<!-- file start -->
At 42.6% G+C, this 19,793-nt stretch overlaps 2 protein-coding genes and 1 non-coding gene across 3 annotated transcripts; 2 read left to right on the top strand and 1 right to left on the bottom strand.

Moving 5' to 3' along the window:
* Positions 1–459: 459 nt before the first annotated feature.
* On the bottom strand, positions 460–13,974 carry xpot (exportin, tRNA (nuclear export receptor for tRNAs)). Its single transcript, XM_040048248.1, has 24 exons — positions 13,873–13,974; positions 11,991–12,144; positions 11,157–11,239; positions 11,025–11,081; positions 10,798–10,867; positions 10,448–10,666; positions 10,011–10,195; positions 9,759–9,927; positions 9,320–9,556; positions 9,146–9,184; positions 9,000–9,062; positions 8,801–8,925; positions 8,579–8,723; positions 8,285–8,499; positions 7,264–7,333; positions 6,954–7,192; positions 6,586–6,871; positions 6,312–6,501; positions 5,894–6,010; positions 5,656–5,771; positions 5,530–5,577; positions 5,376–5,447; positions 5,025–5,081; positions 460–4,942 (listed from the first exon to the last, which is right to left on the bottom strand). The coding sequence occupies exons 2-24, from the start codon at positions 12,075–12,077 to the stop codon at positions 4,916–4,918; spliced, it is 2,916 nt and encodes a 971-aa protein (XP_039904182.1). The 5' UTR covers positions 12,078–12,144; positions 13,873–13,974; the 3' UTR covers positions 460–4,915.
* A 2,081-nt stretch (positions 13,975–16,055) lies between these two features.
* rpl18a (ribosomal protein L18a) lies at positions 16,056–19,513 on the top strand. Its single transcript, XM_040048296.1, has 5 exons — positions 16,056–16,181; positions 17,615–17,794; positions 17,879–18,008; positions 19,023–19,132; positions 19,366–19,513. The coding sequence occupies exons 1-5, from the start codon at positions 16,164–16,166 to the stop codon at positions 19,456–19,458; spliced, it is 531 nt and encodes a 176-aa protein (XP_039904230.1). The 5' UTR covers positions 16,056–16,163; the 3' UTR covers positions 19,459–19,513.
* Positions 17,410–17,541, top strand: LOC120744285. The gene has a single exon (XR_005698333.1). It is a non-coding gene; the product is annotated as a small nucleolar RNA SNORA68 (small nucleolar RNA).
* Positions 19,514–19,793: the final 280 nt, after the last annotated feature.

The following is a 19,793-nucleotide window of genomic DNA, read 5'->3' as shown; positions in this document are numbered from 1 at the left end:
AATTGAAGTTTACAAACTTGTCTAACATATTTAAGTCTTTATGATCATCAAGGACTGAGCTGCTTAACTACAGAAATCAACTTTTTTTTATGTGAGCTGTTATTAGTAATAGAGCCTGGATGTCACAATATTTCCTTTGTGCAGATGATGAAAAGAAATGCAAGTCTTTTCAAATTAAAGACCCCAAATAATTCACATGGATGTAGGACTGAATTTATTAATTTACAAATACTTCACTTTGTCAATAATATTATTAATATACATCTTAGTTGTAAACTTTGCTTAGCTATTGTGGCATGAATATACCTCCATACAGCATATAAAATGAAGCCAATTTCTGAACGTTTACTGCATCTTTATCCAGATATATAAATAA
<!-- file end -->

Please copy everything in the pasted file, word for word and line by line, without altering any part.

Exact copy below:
At 42.6% G+C, this 19,793-nt stretch overlaps 2 protein-coding genes and 1 non-coding gene across 3 annotated transcripts; 2 read left to right on the top strand and 1 right to left on the bottom strand.

Moving 5' to 3' along the window:
* Positions 1–459: 459 nt before the first annotated feature.
* On the bottom strand, positions 460–13,974 carry xpot (exportin, tRNA (nuclear export receptor for tRNAs)). Its single transcript, XM_040048248.1, has 24 exons — positions 13,873–13,974; positions 11,991–12,144; positions 11,157–11,239; positions 11,025–11,081; positions 10,798–10,867; positions 10,448–10,666; positions 10,011–10,195; positions 9,759–9,927; positions 9,320–9,556; positions 9,146–9,184; positions 9,000–9,062; positions 8,801–8,925; positions 8,579–8,723; positions 8,285–8,499; positions 7,264–7,333; positions 6,954–7,192; positions 6,586–6,871; positions 6,312–6,501; positions 5,894–6,010; positions 5,656–5,771; positions 5,530–5,577; positions 5,376–5,447; positions 5,025–5,081; positions 460–4,942 (listed from the first exon to the last, which is right to left on the bottom strand). The coding sequence occupies exons 2-24, from the start codon at positions 12,075–12,077 to the stop codon at positions 4,916–4,918; spliced, it is 2,916 nt and encodes a 971-aa protein (XP_039904182.1). The 5' UTR covers positions 12,078–12,144; positions 13,873–13,974; the 3' UTR covers positions 460–4,915.
* A 2,081-nt stretch (positions 13,975–16,055) lies between these two features.
* rpl18a (ribosomal protein L18a) lies at positions 16,056–19,513 on the top strand. Its single transcript, XM_040048296.1, has 5 exons — positions 16,056–16,181; positions 17,615–17,794; positions 17,879–18,008; positions 19,023–19,132; positions 19,366–19,513. The coding sequence occupies exons 1-5, from the start codon at positions 16,164–16,166 to the stop codon at positions 19,456–19,458; spliced, it is 531 nt and encodes a 176-aa protein (XP_039904230.1). The 5' UTR covers positions 16,056–16,163; the 3' UTR covers positions 19,459–19,513.
* Positions 17,410–17,541, top strand: LOC120744285. The gene has a single exon (XR_005698333.1). It is a non-coding gene; the product is annotated as a small nucleolar RNA SNORA68 (small nucleolar RNA).
* Positions 19,514–19,793: the final 280 nt, after the last annotated feature.

The following is a 19,793-nucleotide window of genomic DNA, read 5'->3' as shown; positions in this document are numbered from 1 at the left end:
AATTGAAGTTTACAAACTTGTCTAACATATTTAAGTCTTTATGATCATCAAGGACTGAGCTGCTTAACTACAGAAATCAACTTTTTTTTATGTGAGCTGTTATTAGTAATAGAGCCTGGATGTCACAATATTTCCTTTGTGCAGATGATGAAAAGAAATGCAAGTCTTTTCAAATTAAAGACCCCAAATAATTCACATGGATGTAGGACTGAATTTATTAATTTACAAATACTTCACTTTGTCAATAATATTATTAATATACATCTTAGTTGTAAACTTTGCTTAGCTATTGTGGCATGAATATACCTCCATACAGCATATAAAATGAAGCCAATTTCTGAACGTTTACTGCATCTTTATCCAGATATATAAATAA